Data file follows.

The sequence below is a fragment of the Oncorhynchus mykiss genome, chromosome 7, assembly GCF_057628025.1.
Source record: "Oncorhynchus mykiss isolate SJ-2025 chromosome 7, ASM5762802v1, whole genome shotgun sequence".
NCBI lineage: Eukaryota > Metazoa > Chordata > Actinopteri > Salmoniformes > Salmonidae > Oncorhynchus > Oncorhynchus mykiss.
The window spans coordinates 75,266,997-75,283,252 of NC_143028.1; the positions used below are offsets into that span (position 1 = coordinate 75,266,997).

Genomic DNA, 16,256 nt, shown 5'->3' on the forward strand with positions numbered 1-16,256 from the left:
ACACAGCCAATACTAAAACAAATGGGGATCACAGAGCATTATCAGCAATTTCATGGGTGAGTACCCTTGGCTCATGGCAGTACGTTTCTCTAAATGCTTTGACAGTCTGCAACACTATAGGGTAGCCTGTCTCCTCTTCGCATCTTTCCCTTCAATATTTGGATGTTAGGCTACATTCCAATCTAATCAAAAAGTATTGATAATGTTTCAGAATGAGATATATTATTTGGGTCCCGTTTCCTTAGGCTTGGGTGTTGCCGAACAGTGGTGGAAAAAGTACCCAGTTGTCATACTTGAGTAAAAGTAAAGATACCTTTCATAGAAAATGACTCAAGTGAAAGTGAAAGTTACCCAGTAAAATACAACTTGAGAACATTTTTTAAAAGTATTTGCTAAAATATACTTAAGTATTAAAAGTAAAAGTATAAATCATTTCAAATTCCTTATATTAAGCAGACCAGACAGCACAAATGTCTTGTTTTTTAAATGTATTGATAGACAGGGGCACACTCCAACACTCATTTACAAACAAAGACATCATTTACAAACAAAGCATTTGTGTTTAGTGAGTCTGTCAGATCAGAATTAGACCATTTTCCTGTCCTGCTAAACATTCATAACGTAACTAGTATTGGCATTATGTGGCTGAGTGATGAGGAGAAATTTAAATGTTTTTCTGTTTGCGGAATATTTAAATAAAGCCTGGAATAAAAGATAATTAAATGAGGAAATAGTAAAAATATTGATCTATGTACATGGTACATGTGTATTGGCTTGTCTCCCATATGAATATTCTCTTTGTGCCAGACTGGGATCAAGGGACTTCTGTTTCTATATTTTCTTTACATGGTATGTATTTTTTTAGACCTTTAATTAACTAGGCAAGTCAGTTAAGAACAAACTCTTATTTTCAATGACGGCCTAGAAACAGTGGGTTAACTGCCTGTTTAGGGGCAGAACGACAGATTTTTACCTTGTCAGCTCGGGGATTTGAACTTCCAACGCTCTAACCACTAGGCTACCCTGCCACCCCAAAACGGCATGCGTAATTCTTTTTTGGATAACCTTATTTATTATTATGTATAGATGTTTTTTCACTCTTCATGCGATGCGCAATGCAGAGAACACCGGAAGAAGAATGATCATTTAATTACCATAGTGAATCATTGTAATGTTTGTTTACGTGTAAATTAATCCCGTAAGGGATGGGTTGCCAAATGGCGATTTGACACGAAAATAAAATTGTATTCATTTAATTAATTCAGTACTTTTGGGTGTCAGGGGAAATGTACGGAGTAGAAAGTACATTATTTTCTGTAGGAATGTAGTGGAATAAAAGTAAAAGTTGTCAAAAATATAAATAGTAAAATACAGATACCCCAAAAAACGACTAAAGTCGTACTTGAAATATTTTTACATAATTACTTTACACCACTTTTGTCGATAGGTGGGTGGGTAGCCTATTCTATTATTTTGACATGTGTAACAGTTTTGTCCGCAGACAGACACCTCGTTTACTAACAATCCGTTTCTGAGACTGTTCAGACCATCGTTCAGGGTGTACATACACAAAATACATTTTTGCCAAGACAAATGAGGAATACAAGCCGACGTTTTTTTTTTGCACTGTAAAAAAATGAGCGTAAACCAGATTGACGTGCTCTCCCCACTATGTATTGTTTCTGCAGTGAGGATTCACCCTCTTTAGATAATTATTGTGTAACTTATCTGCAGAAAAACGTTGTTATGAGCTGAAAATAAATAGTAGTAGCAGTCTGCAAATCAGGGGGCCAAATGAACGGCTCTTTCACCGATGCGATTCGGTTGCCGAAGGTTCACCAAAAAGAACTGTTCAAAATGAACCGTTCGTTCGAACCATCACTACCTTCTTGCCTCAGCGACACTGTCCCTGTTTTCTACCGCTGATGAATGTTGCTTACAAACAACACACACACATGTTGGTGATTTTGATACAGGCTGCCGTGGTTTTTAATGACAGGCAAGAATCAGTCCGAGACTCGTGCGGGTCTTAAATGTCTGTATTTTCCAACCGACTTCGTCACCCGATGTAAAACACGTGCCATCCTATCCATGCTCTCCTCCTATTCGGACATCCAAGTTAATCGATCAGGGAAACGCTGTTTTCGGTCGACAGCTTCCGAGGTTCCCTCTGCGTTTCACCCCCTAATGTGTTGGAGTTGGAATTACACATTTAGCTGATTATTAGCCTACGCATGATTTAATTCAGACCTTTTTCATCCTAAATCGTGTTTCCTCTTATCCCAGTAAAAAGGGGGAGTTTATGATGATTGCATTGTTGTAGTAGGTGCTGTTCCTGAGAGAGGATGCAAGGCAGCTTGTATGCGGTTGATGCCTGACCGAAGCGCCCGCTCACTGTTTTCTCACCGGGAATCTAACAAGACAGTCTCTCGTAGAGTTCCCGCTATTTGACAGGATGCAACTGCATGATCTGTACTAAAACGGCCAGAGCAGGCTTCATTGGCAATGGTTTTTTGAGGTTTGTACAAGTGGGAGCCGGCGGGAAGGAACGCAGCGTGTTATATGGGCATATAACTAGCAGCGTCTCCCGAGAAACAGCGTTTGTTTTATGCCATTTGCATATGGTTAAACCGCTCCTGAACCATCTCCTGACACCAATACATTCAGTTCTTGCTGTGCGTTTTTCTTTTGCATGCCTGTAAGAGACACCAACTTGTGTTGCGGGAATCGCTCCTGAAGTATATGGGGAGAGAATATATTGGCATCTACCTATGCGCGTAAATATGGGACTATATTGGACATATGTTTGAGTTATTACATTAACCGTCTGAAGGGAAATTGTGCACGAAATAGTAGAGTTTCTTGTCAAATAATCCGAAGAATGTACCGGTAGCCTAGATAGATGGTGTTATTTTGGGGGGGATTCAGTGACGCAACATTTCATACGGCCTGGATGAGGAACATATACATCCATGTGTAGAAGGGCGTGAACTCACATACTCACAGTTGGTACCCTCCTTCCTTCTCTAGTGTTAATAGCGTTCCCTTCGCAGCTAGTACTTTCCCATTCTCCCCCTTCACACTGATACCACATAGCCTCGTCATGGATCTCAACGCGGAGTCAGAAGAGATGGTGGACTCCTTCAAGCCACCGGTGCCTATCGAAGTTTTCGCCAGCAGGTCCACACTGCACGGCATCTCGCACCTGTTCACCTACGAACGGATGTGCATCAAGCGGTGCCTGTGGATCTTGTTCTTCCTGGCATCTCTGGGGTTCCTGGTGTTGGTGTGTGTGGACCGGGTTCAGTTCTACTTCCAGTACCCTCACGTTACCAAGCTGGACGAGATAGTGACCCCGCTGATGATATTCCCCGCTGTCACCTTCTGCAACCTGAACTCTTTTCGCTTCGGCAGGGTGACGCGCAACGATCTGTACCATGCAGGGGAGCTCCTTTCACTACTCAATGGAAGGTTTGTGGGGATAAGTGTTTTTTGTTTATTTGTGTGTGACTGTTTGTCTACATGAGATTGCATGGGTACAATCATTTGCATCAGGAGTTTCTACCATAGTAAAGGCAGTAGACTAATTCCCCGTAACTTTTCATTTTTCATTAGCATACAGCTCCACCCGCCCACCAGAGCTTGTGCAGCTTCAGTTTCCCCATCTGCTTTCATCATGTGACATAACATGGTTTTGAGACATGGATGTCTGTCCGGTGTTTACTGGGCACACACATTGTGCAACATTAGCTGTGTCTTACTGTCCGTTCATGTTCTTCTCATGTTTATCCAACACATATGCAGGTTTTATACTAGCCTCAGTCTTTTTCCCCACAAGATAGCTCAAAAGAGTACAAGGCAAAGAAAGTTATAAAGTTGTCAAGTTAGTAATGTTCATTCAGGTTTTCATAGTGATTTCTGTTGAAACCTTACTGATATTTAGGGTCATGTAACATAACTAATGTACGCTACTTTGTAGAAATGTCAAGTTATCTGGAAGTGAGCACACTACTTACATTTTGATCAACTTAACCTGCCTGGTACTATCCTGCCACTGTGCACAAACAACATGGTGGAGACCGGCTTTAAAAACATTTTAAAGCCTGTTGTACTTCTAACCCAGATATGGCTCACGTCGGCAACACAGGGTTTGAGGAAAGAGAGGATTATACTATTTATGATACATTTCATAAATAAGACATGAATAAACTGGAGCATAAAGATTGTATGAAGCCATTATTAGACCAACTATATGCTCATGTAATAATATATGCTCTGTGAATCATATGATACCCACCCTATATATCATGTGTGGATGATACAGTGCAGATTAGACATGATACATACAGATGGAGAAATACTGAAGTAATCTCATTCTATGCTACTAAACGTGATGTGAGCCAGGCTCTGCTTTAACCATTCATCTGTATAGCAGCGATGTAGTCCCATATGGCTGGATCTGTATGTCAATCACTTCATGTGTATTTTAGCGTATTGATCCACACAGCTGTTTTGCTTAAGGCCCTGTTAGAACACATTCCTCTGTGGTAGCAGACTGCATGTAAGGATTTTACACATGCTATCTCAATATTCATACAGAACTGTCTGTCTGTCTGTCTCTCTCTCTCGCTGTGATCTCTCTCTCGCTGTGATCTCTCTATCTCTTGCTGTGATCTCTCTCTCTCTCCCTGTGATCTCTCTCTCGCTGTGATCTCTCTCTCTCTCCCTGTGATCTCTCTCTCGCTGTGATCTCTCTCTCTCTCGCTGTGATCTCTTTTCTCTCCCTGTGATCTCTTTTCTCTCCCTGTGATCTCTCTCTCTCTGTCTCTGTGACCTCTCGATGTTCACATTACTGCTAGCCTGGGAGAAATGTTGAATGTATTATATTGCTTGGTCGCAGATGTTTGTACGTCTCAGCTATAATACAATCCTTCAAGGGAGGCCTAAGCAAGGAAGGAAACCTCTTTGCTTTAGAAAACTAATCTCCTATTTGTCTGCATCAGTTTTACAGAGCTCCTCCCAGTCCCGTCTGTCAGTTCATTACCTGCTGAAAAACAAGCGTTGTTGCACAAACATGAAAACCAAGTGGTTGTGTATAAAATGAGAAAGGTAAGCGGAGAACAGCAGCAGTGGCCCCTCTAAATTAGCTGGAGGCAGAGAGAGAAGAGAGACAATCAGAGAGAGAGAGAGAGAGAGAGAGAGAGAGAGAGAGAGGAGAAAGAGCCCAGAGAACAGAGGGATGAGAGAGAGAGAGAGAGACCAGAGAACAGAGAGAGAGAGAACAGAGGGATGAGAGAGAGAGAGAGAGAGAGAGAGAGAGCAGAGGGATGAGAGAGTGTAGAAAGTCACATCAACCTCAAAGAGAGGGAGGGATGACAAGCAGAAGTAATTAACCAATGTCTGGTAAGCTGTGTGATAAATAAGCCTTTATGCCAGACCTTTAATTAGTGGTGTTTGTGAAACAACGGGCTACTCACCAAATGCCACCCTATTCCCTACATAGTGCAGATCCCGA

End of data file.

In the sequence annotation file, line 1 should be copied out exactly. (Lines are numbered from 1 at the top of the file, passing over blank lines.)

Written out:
The sequence below is a fragment of the Oncorhynchus mykiss genome, chromosome 7, assembly GCF_057628025.1.